“Today, it is impossible to talk about the heroes of the Battle of Warsaw without describing the background that shaped them. Each of them, when deciding to enter the battlefield, carried the baggage of experience of their parents and grandparents, brought up in the shadow of 1795, 1830 and 1863. Each of them, facing the red plague and defeating it, he wrote a new page of history. Its title is “August 1920″, and the content is our pride, glory of arms and steadfastness” – he added.
It was indeed a great victory. So great that the British diplomat Edgar Vincent D’Abernon described this battle as the eighteenth most important and groundbreaking in the history of the world. It is worth emphasizing that the Poles’ defeat of the power of the army deployed by the Russian Soviet Federative Socialist Republic and the Ukrainian Soviet Socialist Republic made it possible to stop the Bolshevik march to the west and thus saved Europe from communist enslavement.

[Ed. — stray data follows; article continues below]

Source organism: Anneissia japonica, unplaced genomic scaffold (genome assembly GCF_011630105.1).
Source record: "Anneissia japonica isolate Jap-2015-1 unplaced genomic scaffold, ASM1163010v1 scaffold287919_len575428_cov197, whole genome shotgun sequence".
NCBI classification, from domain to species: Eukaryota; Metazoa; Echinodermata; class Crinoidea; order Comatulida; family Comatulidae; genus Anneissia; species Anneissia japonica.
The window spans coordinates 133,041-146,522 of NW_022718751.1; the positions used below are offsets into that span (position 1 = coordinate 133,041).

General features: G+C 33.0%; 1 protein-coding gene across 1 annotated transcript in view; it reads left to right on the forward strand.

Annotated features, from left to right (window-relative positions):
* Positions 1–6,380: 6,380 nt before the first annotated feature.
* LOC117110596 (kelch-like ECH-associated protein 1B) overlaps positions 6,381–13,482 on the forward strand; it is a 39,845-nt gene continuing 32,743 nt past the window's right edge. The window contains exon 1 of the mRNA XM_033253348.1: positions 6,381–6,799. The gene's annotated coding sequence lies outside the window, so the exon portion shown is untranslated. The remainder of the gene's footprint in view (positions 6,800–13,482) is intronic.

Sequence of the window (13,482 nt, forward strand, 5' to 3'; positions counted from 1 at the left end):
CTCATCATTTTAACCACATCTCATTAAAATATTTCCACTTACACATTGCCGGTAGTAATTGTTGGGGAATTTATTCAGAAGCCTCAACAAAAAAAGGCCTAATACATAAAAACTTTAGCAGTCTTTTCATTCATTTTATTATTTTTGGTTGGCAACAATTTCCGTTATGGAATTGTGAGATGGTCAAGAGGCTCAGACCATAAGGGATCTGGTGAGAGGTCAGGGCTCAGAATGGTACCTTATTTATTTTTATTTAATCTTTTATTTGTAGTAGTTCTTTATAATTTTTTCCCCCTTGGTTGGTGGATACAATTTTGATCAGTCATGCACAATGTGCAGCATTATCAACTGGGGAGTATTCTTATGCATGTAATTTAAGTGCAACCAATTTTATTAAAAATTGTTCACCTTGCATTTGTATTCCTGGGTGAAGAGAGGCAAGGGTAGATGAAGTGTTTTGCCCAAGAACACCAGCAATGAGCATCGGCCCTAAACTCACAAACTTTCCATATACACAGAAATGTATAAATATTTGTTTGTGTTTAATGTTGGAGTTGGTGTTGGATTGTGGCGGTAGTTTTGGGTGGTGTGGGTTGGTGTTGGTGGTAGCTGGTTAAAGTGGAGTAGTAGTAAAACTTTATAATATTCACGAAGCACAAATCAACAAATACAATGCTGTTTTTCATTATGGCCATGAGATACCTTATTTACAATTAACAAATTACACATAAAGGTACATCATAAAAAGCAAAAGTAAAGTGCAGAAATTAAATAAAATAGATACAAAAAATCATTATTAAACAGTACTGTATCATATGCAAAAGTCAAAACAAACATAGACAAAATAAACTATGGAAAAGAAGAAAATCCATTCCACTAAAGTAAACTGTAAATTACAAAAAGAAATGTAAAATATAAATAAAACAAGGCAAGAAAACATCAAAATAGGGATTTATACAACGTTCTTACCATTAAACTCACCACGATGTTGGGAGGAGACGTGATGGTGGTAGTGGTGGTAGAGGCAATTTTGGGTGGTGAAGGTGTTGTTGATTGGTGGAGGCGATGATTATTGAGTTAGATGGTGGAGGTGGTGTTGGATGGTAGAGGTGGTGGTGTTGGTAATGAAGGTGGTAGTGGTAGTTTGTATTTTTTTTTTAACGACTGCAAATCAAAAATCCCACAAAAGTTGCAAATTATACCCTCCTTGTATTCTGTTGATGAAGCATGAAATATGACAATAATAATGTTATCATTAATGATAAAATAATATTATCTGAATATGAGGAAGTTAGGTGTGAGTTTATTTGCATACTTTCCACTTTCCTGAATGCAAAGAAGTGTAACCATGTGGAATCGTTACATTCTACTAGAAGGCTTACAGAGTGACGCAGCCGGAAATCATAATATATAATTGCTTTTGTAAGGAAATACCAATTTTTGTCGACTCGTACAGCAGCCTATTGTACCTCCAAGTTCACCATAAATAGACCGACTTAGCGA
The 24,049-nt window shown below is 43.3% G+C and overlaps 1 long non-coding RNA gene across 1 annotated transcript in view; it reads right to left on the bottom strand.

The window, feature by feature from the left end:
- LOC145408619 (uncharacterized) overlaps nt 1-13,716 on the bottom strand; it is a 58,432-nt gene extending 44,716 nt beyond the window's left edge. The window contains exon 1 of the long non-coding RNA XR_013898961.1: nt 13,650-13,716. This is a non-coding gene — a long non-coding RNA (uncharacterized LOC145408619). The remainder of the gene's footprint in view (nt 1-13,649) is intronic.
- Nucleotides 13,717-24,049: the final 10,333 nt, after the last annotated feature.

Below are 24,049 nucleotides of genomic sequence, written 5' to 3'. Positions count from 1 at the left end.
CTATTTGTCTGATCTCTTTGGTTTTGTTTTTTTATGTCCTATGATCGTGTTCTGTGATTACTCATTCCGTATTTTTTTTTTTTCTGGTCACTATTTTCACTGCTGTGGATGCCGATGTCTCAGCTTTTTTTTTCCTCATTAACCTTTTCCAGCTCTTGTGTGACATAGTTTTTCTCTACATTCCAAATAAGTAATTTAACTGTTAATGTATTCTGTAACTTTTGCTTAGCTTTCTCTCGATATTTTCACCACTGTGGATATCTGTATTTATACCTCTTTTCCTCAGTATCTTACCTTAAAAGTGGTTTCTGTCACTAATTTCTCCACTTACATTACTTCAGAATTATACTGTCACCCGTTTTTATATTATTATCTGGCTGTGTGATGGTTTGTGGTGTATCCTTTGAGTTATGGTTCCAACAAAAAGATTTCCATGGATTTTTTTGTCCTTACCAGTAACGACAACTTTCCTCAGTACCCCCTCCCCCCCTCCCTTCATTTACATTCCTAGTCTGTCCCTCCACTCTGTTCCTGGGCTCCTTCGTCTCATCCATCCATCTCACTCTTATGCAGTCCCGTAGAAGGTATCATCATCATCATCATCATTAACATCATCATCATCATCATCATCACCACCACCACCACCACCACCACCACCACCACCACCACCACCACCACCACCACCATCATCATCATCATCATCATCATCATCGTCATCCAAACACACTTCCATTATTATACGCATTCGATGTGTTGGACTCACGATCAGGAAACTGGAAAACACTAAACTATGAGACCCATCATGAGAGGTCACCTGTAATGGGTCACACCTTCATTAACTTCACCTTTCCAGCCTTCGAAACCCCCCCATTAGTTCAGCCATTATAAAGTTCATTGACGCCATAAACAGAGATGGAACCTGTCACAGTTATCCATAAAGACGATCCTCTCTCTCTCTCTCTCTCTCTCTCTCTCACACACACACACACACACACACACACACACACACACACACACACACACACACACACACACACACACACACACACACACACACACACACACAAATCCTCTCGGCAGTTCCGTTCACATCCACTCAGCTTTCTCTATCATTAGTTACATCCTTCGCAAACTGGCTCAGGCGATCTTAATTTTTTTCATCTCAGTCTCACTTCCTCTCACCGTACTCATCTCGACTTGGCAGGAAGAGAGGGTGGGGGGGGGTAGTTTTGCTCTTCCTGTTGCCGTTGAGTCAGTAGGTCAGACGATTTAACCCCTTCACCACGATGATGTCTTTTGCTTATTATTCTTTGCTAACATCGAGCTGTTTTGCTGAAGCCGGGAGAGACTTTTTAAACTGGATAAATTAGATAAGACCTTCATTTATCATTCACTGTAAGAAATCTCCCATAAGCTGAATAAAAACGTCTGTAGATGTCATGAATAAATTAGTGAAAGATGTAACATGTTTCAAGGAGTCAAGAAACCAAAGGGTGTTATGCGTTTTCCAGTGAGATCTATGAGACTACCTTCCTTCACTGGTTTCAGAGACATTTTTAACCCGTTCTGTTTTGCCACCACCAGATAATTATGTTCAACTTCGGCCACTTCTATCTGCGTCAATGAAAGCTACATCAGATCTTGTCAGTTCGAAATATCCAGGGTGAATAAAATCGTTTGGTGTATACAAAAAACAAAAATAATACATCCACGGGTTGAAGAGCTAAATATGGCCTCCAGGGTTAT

Not without reason, however, from the very beginning the Battle of Warsaw was referred to as the “Miracle on the Vistula”. From August 13 to 25, 1920, apart from the mobilization of all able to fight young volunteers, often trained in a hurry, there was a real prayer storm to heaven. People prayed in the streets of cities, in humble kneelings and solemn processions, begging God and the Holy Mother for help.
Fr. Ignacy Skorupka, who, although in poor health, in July 1920, in the face of the Soviet invasion of Poland, was nominated chaplain of the garrison in Warsaw’s Praga district. He was convinced that victory would come on the day of the Assumption of the Blessed Virgin Mary, and it would soon turn out that he was right.
On August 13, 1920, he set off from Warsaw’s Praga to Ossów to provide spiritual support to the young Polish army. At the decisive moment of the battle, on August 14, he raised the cross and led the young volunteers to the attack. These events were described by Cardinal Aleksander Kakowski, Ordinary of the Archdiocese of Warsaw: “Among others, Father Skorupka, a young and beautiful priest who had an even more beautiful soul, went. The moment of death of Fr. Skorupki is a turning point in the Battle of Ossów and in the history of the 1920 war. Up to that moment, Poles were running away from the Bolsheviks, since then the Bolsheviks have been running away from the Poles”.